Austin Telco Federal Credit Union’s Vice President of Member Services, Pamela Cotton, spoke with Studio 512 about how to understand your credit score.

What is a credit score?

“A credit score tells an institution how likely you are to pay a loan back on time. Your score is based on:

  • 35% of your score is your payment history. Do you make payments on time or late?
  • 30% of your score is the amount owed. How much of your credit are you currently using?
  • 15% of your score is the length of your credit history. How long have specific accounts been used?
  • 10% of your score is your credit mix. Have you handled different types of credit responsably?
  • 10% of your score is new credit. How many new credit account have you opened in the last 12-18 months?”

Why is it important to have a good score?

“Your credit score determines your ability to get approved for new credit. It determines your interest rate (and therefore the price you pay per month) as well as your credit worthiness. Institutions will look at how many loans you already have in conjunction with your income and several other factors in order to offer you a new line of credit, and how much credit they’re willing to offer. The bottom line is that a higher score creates lower rates and can save you money!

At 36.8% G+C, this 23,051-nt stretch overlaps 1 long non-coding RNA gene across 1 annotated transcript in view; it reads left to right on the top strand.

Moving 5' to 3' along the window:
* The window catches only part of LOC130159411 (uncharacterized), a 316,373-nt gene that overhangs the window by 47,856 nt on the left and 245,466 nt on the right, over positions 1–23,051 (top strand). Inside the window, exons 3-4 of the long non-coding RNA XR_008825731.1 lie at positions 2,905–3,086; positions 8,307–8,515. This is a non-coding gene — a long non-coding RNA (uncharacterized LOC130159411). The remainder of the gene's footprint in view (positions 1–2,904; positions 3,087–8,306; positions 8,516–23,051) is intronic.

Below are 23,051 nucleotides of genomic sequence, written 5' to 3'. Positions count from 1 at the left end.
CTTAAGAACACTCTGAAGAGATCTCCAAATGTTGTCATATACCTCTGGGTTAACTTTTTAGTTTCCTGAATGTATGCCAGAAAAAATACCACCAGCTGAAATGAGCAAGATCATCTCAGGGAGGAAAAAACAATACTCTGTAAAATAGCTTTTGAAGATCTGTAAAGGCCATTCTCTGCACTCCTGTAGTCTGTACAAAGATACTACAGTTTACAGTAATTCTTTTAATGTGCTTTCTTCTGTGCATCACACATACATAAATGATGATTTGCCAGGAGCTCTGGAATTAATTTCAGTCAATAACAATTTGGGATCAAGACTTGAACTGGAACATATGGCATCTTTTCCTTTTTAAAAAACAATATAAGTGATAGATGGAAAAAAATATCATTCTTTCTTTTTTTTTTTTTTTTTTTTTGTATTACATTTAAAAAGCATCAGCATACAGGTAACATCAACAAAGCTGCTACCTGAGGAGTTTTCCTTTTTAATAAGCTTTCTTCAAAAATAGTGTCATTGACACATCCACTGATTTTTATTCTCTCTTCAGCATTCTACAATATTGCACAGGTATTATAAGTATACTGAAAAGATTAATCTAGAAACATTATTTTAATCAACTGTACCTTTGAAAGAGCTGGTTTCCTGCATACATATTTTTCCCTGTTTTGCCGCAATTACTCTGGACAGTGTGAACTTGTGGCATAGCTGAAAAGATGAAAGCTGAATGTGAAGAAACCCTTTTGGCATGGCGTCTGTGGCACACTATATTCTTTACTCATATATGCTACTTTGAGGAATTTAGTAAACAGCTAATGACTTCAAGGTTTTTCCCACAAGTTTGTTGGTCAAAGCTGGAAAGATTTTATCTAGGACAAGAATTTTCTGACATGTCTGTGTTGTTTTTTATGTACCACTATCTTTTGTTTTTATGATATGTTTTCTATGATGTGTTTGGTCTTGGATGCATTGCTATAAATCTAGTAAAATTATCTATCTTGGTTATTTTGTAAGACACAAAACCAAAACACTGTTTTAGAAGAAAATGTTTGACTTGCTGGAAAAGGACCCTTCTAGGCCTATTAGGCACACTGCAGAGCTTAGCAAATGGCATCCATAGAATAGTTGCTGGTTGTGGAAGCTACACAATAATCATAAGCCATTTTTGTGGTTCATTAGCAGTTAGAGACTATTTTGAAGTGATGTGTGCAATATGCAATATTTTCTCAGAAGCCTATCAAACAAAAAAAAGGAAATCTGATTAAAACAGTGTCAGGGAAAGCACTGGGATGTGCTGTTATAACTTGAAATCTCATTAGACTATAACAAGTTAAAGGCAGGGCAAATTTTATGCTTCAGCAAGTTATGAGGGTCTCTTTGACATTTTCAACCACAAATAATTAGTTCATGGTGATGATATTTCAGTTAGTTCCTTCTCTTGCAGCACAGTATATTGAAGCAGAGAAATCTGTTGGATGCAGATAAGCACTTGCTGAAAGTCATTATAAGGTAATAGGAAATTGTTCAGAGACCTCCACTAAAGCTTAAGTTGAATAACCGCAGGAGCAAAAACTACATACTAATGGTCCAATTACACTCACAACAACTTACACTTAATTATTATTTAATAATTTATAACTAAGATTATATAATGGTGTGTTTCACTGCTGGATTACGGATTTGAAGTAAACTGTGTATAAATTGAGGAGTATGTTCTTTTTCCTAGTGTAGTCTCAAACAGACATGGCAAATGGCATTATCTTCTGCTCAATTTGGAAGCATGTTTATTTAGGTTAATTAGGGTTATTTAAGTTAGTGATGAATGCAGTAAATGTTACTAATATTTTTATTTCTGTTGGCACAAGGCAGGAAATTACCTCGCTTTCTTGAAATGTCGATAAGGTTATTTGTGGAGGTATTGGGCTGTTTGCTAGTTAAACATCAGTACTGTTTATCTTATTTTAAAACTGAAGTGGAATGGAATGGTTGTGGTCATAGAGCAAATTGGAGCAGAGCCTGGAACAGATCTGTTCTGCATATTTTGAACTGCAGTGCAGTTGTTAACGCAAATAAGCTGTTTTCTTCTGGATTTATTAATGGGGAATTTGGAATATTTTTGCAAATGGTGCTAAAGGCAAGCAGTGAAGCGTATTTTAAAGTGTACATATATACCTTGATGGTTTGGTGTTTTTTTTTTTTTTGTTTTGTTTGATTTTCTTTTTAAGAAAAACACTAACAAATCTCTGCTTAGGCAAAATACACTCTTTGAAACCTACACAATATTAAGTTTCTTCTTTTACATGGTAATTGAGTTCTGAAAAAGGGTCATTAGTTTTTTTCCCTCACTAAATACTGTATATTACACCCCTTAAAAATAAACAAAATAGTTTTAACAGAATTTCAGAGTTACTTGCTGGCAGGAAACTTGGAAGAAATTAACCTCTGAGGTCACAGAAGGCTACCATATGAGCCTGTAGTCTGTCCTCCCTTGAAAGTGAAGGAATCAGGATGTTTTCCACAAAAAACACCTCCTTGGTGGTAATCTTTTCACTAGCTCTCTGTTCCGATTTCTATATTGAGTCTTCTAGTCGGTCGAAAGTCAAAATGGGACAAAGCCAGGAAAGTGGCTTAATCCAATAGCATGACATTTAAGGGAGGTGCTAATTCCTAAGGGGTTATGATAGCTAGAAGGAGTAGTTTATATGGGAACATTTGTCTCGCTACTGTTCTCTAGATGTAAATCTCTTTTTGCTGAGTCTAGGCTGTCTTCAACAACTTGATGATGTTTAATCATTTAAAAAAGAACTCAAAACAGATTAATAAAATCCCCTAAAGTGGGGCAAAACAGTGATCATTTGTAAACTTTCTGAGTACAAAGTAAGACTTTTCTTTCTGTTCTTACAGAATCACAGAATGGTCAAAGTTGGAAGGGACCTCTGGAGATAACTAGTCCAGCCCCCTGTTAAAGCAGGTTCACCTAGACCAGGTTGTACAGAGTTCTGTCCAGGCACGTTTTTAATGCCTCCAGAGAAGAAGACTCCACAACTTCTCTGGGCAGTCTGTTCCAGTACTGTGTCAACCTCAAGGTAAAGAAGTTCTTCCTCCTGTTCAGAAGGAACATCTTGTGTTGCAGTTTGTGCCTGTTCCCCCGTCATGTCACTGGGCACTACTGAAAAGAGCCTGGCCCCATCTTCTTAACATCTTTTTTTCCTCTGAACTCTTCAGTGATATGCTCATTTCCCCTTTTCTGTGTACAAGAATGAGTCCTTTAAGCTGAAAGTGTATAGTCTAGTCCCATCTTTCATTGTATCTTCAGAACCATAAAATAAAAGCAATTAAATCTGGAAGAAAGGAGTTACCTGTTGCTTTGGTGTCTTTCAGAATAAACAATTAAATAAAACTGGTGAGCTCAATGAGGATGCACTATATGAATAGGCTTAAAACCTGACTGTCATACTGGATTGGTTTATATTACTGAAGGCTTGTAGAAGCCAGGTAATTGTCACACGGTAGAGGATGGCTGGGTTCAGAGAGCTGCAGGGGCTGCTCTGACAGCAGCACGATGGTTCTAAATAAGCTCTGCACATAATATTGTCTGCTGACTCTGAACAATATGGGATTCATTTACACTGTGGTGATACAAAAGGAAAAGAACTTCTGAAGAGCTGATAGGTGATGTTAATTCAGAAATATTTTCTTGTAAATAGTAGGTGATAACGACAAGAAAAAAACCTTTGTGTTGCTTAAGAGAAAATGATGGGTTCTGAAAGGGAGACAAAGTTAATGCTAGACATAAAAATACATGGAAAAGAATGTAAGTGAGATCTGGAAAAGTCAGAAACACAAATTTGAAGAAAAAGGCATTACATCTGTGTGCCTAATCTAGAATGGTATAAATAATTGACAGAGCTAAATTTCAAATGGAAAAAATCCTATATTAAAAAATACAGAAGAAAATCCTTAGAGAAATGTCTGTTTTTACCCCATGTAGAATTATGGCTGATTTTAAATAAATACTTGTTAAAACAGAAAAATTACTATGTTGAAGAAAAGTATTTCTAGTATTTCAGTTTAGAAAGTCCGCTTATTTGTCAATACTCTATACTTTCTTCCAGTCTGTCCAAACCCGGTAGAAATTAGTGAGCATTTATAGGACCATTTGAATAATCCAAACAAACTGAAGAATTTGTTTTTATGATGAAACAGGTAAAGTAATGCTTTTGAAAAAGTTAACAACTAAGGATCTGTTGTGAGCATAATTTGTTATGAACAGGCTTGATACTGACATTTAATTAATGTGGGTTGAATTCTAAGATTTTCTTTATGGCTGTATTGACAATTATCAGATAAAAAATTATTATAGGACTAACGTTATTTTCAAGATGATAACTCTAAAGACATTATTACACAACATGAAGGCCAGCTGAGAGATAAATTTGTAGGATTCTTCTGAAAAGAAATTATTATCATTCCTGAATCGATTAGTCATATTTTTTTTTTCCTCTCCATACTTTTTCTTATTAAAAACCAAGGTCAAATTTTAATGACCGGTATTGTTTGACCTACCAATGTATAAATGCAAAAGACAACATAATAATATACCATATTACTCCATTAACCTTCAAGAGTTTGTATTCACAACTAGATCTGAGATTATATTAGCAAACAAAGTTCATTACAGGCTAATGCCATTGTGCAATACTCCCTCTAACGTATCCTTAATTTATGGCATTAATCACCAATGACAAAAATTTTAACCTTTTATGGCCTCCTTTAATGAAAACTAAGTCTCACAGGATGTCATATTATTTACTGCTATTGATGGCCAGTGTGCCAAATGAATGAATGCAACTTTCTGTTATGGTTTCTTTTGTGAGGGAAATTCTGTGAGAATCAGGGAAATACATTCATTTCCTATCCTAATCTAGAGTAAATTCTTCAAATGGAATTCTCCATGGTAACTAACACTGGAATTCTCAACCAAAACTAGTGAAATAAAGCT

How can you improve your credit score?

“You can improve your credit score first by being more aware of what it is. You get one free yearly check of your credit score, and we suggest using it. Make sure you pay your bills on time, keep your monthly bills low and clear up any collection accounts in your name. Don’t open a lot of new accounts at once, and be judicious before big purchases. For example, don’t get a big loan for a new car right before you intend to purchase a home.”

To learn more about the services that Austin Telco Federal Credit Union provides, go to

This segment is paid for by Austin Telco Federal Credit Union and is intended as an advertisement. Opinions expressed by the guest(s) on this program are solely those of the guest(s) and are not endorsed by this television station.